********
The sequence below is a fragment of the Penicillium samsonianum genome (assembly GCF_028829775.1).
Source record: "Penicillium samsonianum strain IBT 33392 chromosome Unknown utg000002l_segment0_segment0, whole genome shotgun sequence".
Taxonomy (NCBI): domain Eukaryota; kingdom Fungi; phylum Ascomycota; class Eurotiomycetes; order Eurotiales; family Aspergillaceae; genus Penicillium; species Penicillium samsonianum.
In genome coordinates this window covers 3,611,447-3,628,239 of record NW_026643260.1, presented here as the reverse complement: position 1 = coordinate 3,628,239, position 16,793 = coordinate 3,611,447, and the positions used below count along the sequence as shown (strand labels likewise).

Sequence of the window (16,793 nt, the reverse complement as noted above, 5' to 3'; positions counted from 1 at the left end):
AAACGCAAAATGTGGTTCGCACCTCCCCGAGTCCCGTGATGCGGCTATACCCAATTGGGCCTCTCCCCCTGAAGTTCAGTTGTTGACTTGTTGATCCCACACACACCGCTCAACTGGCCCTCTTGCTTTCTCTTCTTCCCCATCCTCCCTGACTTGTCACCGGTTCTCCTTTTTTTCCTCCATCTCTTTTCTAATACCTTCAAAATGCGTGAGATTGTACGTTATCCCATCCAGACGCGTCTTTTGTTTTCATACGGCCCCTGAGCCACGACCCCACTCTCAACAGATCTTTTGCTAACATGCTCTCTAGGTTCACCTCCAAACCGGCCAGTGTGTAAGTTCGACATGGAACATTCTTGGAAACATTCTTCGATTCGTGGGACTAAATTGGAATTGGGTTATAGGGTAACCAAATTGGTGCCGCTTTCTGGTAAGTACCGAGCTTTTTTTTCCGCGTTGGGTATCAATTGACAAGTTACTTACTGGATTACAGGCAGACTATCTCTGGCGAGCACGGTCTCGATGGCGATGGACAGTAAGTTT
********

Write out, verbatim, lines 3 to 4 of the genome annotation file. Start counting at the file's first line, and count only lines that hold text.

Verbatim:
Taxonomy (NCBI): domain Eukaryota; kingdom Fungi; phylum Ascomycota; class Eurotiomycetes; order Eurotiales; family Aspergillaceae; genus Penicillium; species Penicillium samsonianum.
In genome coordinates this window covers 3,611,447-3,628,239 of record NW_026643260.1, presented here as the reverse complement: position 1 = coordinate 3,628,239, position 16,793 = coordinate 3,611,447, and the positions used below count along the sequence as shown (strand labels likewise).